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 "He's looking good," Burns said. "He's already got it. Now, he's got the opportunity to do it. I didn't give him enough [last week]. This week, to help him out, get him in the rotation, I plan on using him, and right now, to this point, he's doing just fine. I expect that he's going to be playing."

Burns worked with Hawkins specifically on safety press situations on Wednesday.

Hawkins and cornerback Josh Drayden were thrown into the fire last week after first-half injuries to Rambo (sprained knee) and No. 1 cornerback Darius Allensworth, but the fact that Hawkins started life as a wide receiver, then a big corner, and has now moved to safety, helps the Bears when it comes to both coverage and run support.

"The biggest thing he brings to it is that when he was a corner, he was a big corner, so that's a good transition, from a body standpoint," Burns said. "Now, you've got a big corner playing safety, which means, now, we have an athletic safety. For all the things that we need to do, he's picking it up, and I'm excited about him getting a chance to get some reps. There's always been confidence. It's just, how much does a three get a rep? Now, he's obviously a two, so now, he's getting more reps, so he's improving and doing things that he knew he knew he could do, and I knew he could do, but the reps didn't give him a chance to do it."

Given how much Utah has started to use its tight ends, safety play and linebacker play, particularly over the middle, should be of paramount importance to Cal this Saturday.

3.  Make Williams Pass

Troy Williams has been inconsistent downfield, as we saw early in the final drive against USC, where Williams went 0-for-2 before a bad ball was saved by that pass interference penalty, giving the Utes new life. But, since he was criticized as a recruit at Harbor City (Calif.) Narbonne for running too much, he's become focused on becoming a better pocket passer, and he certainly has become that. But, it's still not natural to him. If Cal can take away the run game like it did against Arizona State, and force Williams to go down field for Tim Patrick -- Utah's only true downfield threat, averaging 19.2 yards per catch -- there's a better chance for turnovers. The aforementioned safety press situation could come into play against Cory Butler-Byrd, who's going to come out of the slot and make plays over the middle.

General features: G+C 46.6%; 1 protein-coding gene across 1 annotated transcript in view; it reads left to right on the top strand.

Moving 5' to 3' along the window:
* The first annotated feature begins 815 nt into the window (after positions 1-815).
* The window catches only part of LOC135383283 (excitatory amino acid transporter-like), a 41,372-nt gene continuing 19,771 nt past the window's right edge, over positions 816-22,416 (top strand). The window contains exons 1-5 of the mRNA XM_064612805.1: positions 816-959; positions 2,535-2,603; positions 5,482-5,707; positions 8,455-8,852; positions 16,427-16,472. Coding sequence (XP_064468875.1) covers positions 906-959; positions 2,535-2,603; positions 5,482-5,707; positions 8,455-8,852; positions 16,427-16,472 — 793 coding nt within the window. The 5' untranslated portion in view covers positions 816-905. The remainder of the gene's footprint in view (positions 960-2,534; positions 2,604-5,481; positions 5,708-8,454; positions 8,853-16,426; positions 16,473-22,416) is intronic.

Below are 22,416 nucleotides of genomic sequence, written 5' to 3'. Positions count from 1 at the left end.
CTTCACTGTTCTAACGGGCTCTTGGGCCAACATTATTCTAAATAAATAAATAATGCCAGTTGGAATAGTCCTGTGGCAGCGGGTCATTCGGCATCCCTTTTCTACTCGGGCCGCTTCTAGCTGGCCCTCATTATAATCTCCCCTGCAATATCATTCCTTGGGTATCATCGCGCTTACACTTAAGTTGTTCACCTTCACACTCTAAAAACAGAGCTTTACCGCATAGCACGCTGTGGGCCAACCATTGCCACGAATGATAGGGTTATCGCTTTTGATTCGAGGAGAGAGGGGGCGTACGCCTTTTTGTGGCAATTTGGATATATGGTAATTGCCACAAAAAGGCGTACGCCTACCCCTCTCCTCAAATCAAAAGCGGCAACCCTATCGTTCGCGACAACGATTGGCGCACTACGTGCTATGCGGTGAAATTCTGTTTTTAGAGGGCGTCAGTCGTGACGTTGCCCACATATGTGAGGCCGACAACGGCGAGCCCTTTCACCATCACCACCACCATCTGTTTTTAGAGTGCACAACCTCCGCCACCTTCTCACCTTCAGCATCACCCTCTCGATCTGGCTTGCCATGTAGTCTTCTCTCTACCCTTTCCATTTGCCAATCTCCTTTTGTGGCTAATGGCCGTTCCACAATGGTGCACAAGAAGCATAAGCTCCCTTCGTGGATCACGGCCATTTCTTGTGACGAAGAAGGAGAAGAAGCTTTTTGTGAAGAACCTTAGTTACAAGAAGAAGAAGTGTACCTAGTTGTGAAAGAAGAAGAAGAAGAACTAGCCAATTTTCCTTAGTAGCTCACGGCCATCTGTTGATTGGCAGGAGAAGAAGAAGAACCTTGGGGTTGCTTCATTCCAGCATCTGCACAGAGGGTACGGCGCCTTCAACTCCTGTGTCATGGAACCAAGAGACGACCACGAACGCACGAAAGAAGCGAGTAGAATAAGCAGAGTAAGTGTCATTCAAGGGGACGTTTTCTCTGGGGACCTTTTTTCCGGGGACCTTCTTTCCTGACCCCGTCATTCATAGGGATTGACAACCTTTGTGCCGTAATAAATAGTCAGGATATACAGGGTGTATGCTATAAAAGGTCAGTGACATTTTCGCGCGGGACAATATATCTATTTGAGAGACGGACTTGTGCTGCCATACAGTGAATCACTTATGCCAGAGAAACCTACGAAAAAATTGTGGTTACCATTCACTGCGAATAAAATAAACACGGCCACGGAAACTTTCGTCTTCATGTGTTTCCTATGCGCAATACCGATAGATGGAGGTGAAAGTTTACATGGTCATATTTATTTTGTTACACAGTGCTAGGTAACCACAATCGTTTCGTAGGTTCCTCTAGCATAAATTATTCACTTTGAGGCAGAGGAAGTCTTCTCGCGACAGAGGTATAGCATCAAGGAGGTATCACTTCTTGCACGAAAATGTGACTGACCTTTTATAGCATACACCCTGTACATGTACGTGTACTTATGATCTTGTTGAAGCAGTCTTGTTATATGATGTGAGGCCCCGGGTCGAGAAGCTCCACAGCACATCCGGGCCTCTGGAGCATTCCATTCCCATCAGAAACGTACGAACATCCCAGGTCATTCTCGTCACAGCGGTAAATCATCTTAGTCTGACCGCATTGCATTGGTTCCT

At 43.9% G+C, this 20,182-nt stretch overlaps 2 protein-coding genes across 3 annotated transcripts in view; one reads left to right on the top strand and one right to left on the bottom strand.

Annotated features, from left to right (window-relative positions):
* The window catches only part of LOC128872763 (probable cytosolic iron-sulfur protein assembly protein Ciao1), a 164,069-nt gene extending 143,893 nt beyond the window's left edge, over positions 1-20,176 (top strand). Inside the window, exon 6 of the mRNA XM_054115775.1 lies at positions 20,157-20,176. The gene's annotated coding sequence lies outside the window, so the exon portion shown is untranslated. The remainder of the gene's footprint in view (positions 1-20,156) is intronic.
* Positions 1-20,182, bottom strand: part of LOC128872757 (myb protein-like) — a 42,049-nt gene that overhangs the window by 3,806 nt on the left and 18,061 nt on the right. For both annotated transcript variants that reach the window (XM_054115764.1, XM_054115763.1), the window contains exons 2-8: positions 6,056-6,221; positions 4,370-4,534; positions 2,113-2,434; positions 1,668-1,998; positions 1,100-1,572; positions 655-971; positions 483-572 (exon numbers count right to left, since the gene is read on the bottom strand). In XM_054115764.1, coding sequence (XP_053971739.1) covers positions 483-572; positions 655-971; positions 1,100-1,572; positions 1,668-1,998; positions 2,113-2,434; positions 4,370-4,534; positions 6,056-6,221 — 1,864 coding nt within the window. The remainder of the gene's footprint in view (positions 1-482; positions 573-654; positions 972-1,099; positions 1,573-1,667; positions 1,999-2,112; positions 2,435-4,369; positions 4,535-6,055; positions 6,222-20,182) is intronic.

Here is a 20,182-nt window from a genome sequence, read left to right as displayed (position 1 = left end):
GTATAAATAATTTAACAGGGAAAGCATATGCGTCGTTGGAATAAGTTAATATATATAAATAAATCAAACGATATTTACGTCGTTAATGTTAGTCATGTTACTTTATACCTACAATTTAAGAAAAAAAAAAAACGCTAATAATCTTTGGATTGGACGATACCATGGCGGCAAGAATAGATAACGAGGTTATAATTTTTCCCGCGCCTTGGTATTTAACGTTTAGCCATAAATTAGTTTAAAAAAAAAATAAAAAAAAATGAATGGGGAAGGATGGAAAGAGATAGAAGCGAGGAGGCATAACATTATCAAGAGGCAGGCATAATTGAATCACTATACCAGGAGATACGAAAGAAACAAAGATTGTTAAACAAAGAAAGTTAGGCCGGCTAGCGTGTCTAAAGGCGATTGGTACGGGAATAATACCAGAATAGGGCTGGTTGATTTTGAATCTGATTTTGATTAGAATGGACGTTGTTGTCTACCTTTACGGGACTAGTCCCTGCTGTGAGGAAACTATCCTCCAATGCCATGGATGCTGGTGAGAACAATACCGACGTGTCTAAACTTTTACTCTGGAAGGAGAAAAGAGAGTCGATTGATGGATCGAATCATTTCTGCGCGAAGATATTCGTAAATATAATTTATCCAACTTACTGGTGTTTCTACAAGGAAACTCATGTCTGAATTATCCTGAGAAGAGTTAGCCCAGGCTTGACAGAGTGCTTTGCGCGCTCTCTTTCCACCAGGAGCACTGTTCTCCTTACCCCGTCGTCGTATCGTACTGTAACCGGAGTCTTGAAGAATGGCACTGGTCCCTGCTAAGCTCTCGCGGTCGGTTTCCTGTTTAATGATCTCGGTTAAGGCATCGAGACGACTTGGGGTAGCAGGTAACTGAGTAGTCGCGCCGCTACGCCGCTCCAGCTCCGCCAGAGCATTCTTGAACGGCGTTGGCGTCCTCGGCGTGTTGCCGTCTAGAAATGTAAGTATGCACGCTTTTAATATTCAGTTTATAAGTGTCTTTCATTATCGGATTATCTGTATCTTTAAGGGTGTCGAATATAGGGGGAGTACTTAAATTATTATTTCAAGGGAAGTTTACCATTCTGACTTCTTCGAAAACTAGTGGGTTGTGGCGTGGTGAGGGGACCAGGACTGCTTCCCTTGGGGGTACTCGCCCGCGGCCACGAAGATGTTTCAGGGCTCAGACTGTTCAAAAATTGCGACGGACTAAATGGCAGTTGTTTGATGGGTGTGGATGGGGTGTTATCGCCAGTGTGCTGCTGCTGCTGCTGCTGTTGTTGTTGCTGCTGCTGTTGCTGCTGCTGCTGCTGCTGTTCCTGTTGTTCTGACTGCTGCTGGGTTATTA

Making Williams pass, though, isn't the end-all, be-all. He has to be uncomfortable when he does, and that's where Looney and Saffle come in. 

"We've played good defense at times," said head coach Sonny Dykes. "When we have opportunities to make plays, whether it's sack the quarterback or get an interception on a tipped ball, we've got to make those plays and get off the field. We had [ASU] in more long yardage situations in the first half than we did in the second half, and they did a better job of staying ahead of the chains in the second half, so we've got to do a good job on first down, get them in second and long and third and long. I think the unit's going to keep getting better. I've been really impressed with Cameron Saffle. I think he played his best game on Saturday, and he's been one of our most consistent players."

Saffle is tied for ninth in the conference in tackles (28), ranks third in tackles for loss (4.5) and 19th in sacks (2.0), and if he can come off the edge and put a shoulder on Williams, and if linebacker Ray Davison (second in the Pac-12 with 8.5 tackles per game) can hold point against the run, the Bears are going to be much better off on the back end. Top Stories